As world leaders congratulated Joe Biden on winning the 2020 presidential election, Secretary of State Mike Pompeo said Tuesday that electors would decide the outcome of the vote.
During a press conference at the State Department, Pompeo was asked whether any efforts are being made to engage with President-elect Joe Biden’s transition team.
“There will be a smooth transition to a second Trump administration,” Pompeo said with a smile, according to Raw Story. “Alright? We’re ready. The world is watching what’s taking place. We’re going to count all the votes. When the process is complete, there will be electors selected. There’s a process. The Constitution lays it out pretty clearly.”
Pompeo refused to acknowledge the outcome of the White House race and insisted that the election was determined. His rhetoric echoed MAGA allies, reinforcing the Trump campaign’s promised legal challenges over unproven voter fraud, according to Politico.
“We’re ready. The world is watching what’s taking place here,” Pompeo said. “We’re going to count all the votes. When the process is complete, there will be electors selected. There’s a process. The Constitution lays it out pretty clearly.”
Asked whether the State Department was impeding free and fair elections, Pompeo got angry and said, “I am very confident that we will count — and we must count — every legal vote.”
When voters go to the polls, they’re actually casting ballots for their party’s slate of electors, rather than a presidential candidates, Politico reported. Though Biden and Trump’s names appeared on the ballot in 2020, they were really stand-ins for electors. The statewide popular-vote winner determines which party sends its slate to the Electoral College.
The Electoral College is mostly a “winner-take-all” system. Electors vote for the candidate who won the popular vote in their state, according to the National Conference of State Legislatures. But the Constitution allows “faithless electors” the legal imperative to “vote as they wish” under extraordinary circumstances, according to professor James B. Caesar and Rep. Jamie Raskin, D-Md., authors of a common interpretation of Article II Section 1, USA Today reported.
Thirty-two states have passed laws requiring electors to vote as pledged. The U.S. Supreme Court ruled unanimously in July in support of these laws.
In the 2016 presidential election, Trump was declared the winner but 10 faithless electors submitted deviant votes. It was not enough to change the results.
“The Supreme Court made it clear that the elector is not there to vote his or her conscience,” said Erwin Chemerinsky, dean of the University of California, Berkeley School of Law, in a USA Today interview. The Supreme Court ruling might decrease the likelihood of deviant votes, Chemerinsky said. “The elector is there to vote how the state dictates.”
During a news conference Tuesday afternoon, Biden said he had received a welcome reception from world leaders he has been in contact with. He dismissed the president’s insistence that the election was unfair, calling it an “embarrassment” for Trump, Politico reported.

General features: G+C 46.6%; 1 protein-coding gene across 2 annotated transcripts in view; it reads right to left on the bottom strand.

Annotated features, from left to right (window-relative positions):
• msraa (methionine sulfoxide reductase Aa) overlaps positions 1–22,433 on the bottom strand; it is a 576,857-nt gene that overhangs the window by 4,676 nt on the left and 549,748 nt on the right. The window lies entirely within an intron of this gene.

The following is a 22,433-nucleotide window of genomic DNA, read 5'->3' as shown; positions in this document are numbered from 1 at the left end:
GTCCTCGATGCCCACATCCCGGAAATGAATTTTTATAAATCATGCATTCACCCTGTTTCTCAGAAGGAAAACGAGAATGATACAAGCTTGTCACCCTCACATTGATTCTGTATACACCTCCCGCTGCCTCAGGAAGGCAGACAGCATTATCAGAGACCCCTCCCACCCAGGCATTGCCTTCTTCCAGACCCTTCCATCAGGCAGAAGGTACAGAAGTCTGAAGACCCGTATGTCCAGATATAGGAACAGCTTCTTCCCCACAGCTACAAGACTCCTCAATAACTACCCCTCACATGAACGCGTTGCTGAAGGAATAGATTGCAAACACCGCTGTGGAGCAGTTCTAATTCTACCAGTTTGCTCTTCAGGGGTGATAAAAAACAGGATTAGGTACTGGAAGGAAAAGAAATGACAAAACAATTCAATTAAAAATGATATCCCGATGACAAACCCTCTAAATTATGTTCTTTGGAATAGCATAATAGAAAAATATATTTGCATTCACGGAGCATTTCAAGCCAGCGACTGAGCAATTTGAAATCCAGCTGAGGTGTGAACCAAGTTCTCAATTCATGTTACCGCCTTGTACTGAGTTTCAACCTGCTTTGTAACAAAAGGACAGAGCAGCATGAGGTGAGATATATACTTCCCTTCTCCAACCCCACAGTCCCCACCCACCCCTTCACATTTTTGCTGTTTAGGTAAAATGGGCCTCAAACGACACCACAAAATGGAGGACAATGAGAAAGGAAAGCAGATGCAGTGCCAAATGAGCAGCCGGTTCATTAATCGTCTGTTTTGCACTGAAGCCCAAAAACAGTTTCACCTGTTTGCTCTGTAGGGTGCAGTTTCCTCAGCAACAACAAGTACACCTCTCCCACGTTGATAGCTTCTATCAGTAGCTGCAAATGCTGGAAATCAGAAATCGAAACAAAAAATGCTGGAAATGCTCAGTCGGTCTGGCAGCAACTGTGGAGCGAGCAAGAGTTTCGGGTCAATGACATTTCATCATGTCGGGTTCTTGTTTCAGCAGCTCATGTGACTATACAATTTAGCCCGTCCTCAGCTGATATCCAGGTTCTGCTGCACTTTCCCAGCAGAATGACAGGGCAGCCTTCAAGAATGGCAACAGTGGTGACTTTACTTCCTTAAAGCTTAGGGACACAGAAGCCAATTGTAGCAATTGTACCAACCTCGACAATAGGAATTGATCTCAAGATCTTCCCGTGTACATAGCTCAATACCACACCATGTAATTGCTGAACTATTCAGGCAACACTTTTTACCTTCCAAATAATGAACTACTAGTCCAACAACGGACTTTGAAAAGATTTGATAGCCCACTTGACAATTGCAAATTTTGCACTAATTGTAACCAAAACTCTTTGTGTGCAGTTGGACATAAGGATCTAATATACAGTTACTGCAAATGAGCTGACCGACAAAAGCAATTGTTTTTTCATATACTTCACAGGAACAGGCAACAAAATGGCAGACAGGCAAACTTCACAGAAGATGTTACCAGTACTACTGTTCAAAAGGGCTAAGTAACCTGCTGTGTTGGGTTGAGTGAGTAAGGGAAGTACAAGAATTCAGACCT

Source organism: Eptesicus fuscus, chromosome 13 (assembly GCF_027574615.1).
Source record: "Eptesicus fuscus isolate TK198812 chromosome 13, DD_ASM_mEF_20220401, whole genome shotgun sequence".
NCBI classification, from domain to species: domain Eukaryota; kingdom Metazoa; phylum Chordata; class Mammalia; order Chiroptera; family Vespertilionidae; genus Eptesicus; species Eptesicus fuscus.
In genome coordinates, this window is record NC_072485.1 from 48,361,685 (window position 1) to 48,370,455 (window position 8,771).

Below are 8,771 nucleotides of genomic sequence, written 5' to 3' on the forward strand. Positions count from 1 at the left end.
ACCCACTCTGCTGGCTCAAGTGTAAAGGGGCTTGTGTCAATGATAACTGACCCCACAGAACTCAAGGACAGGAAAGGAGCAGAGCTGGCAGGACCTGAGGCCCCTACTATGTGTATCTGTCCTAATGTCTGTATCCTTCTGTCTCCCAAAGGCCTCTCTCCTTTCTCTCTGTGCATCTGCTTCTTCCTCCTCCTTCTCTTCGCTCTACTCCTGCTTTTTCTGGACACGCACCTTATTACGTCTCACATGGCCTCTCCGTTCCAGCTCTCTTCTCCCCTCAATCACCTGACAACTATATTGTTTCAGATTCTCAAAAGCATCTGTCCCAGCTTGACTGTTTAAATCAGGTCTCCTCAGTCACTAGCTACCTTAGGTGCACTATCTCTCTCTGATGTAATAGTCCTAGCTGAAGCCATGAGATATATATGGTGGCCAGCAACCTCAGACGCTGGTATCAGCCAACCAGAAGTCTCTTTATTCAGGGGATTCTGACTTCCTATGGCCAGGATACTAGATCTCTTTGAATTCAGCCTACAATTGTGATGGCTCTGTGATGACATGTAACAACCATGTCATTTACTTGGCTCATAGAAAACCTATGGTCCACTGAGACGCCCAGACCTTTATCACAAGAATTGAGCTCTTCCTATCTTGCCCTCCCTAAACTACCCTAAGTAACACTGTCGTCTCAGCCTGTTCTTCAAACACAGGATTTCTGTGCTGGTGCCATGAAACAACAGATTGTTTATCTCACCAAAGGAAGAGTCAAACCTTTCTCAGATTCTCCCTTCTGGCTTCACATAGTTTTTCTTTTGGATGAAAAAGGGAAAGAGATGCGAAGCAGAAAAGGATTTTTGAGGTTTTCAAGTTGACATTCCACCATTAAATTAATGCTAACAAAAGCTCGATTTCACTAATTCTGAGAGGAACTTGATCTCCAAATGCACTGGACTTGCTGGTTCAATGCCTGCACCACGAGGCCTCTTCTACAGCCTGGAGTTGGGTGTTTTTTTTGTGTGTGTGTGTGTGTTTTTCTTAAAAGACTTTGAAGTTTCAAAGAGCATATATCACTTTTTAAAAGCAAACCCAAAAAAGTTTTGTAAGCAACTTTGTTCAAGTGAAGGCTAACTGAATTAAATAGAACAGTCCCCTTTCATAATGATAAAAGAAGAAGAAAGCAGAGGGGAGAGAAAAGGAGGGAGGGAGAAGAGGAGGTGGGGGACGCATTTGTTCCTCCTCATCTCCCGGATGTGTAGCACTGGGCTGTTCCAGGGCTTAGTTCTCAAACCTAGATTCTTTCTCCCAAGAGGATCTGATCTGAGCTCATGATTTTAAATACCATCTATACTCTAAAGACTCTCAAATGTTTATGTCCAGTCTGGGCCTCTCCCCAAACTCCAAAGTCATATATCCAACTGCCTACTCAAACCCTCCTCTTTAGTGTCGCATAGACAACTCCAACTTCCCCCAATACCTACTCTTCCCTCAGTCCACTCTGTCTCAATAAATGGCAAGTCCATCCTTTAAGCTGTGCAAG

When asked if he would pursue legal action to force the transition, Biden said it would not be unnecessary, regardless of claims made by the president and Pompeo.
Trump’s unwillingness to concede if of little consequence to the transition, Biden said at a press conference, CNN reported.
“I’m confident that the fact that they’re not willing to acknowledge we won at this point is not of much consequence in our planning and what we’re able to do between now and Jan. 20,” Biden said.
Asked about Pompeo’s refusal to acknowledge Biden’s victory, Senate Minority Leader Chuck Schumer said Tuesday, “Secretary Pompeo, Joe Biden has won, he’s won the election, now move on.”
Schumer criticized the many Senate Republicans who continue to back Trump’s “patently ridiculous lawsuits,” despite no evidence of widespread voter fraud.
“It never ceases to amaze me how … close to every Republican senator is just so afraid of Donald Trump that they’re willing to tie themselves in legal pretzels to not offend him,” Schumer said.
“This is not one state where there is a 597 vote difference,” Schumer added. “These are many states where there are tens of thousands of votes different. The Republicans have no legal case. They are politically distraught. But that’s not going to create any success for them in the courts.”
Listen to GHOGH with Jamarlin Martin | Episode 73: Jamarlin Martin Jamarlin makes the case for why this is a multi-factor rebellion vs. just protests about George Floyd. He discusses the Democratic Party’s sneaky relationship with the police in cities and states under Dem control, and why Joe Biden is a cop and the Steve Jobs of mass incarceration.
State Department officials and diplomats said they were shocked, angry and confused about whether Pompeo was joking regarding the “second Trump administration” comment, CNN reported after asking for clarity on Pompeo’s comments.
One State Department official told CNN they had been watching the news conference until Pompeo “joked about the transition” and then they “flipped it off in disgust.”
“I am sick,” an overseas U.S. diplomat said. “How dare he undermine our work.”
“How can he be serious?” said another U.S. diplomat. “This is actually incredibly scary.”